NOW AND THEN: New Bethel Chapel, Mynyddislwyn

THEN: The New Bethel Chapel and Monument, Mynyddislwyn

NOW: The New Bethel Chapel and Monument, Mynyddislwyn

First published in The archive

LAST week we visited New Bethel Chapel and Monument, Mynyddislwyn, and received the following replies.

Keith Richard, Pontnewynydd:

“This week’s ‘Now & Then’ photographs are of New Bethel Congregational Chapel, which is situated on the steep mountain road between Pentwynmawr and Mynyddislwyn Church.

“My first view of this delightful chapel was in the early 1940s, when my grandparents took me on a nostalgic walk to their old farmstead called Ty Llwyd, which overlooked Gelligroes Mill in the valley below.

My grandfather had to give up the tenancy of the farm in 1937 when he contracted pneumonia, which, in those days before penicillin, was usually fatal.

However he recovered to live another 40 years, before passing away in 1977. He told me that Archie Moore, he of Titanic fame, ran a long thin copper cable from the mill, over the nearby River Sirhowy and slung between trees up the mountainside to an old barn and mill.

This was his aerial which picked up the SOS message from RMS Titanic in April 1912, as reception would have been nigh impossible in the steep-sided valley around the hamlet of Gelligoes where he lived.

“I believe that the existing chapel was built in the mid-Victorian period and replaced an earlier chapel built some 100 years previously, and since then everyone knows it as ‘New Bethel’.”

Janice James, Abercarn:

“My dad was the sexton there in the 60s and I got married there in 1971.

We spent many hours there as children, running around playing, even though we shouldn’t have!”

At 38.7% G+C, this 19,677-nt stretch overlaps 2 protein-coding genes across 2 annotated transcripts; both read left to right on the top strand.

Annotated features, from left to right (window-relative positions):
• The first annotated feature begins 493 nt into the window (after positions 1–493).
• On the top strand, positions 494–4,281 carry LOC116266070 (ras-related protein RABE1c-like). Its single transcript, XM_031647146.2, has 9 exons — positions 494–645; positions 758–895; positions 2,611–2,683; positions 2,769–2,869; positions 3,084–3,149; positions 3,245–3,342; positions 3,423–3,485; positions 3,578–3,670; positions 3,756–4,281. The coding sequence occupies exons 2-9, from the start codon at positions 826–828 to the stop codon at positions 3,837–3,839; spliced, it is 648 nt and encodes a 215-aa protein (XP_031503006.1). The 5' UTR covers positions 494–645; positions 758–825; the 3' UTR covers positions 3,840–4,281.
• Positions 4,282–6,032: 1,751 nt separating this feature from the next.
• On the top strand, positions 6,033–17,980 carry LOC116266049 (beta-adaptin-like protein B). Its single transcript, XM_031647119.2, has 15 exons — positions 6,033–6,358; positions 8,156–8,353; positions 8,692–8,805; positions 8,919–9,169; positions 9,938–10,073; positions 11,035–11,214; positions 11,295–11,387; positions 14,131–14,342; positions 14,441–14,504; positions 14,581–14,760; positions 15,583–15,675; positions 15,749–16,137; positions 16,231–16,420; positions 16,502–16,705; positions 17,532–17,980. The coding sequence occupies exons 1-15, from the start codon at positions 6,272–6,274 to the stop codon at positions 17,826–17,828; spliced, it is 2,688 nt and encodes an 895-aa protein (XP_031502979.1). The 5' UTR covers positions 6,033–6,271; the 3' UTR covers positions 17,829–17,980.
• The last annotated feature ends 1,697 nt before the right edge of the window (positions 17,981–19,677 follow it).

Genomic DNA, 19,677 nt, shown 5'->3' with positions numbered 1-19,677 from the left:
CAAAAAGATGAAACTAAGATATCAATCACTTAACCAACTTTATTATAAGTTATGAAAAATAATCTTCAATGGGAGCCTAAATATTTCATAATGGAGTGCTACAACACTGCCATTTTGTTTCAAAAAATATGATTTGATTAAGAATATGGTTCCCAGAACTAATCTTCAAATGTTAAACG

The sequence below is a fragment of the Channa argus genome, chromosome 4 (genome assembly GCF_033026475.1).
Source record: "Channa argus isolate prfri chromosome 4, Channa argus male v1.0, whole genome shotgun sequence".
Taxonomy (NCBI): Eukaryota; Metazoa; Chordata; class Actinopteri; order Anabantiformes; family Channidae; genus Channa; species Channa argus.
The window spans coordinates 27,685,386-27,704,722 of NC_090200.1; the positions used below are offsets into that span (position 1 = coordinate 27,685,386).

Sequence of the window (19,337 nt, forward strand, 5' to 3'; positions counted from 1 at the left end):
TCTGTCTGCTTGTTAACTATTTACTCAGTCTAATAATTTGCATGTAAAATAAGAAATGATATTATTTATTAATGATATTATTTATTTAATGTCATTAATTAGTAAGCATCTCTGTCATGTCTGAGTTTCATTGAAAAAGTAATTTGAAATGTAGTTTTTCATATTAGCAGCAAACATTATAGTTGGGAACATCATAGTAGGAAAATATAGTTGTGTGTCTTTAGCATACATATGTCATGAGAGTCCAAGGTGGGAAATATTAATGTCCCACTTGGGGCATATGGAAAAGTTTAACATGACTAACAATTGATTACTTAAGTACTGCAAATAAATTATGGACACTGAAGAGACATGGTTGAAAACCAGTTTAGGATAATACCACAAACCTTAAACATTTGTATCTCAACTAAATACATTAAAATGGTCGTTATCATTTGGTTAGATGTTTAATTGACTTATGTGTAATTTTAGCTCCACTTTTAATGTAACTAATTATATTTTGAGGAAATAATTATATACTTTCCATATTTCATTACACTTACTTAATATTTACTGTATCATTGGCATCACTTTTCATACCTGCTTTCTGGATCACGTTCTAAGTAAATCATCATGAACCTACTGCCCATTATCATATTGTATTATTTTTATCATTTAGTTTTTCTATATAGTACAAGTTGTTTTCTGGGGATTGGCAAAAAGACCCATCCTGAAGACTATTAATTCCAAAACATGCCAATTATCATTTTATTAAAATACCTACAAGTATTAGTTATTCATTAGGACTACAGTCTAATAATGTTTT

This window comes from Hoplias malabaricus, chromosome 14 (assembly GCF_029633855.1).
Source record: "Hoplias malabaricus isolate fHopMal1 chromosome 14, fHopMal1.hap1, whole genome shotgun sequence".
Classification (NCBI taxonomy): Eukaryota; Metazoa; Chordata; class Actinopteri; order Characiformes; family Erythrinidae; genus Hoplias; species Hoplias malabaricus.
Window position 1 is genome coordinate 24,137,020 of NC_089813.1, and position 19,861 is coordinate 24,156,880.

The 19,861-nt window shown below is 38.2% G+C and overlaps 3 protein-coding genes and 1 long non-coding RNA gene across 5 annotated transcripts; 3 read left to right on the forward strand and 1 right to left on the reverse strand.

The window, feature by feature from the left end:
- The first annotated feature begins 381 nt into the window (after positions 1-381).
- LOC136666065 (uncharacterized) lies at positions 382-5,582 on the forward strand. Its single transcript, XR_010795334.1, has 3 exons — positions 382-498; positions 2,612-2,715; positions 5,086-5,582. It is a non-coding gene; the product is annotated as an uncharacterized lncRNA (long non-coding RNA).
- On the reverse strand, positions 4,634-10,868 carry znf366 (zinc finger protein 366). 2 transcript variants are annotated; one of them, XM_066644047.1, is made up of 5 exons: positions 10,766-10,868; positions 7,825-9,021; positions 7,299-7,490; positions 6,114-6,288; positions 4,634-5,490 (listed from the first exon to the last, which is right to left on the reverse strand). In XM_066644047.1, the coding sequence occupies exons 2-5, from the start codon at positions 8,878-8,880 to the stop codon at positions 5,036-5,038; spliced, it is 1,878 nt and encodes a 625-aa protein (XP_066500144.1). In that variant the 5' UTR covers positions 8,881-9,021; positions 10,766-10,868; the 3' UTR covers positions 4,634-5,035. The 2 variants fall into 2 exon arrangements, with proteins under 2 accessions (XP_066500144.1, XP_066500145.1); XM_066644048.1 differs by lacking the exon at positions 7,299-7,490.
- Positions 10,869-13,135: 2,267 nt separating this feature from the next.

Thomas Fox, Pentwynmawr:

“The Now and Then photographs on this date refer to the United Reformed Church, New Bethel.

“My parents moved to a cottage some three fields below New Bethel in November 1938. I started Sunday school there in 1939 along with my brother (my sister was only a few months old at the time).

“The Sunday school room (now a private residence) was formerly used as a day school board prior to pupils transferring to council schools in the area. The school room was used for various events, including Band of Hope and Christmas Day plays with practice taking place from September onwards.

From the first day that I attended New Bethel I was fascinated by a large white marble statue in the church grounds.

It transpired that it was erected in memory of a James Thomas (1817-1901).

“This man apparently married a local lady from the New Bethel area and spent his early life in mines, working from the age of six as a door boy and then became a self-made man, owned a colliery in Energlyn Caerphilly, the other collieries being in the Rhondda.

I had three further brothers die during the 1940s. All six benefited greatly from teachings at New Bethel.

My parents are buried there; my wife is buried there; I trust I will be buried there.”

● Last week’s picture courtesy of Blackwood Yesterday in Photographs, by Ewart Smith

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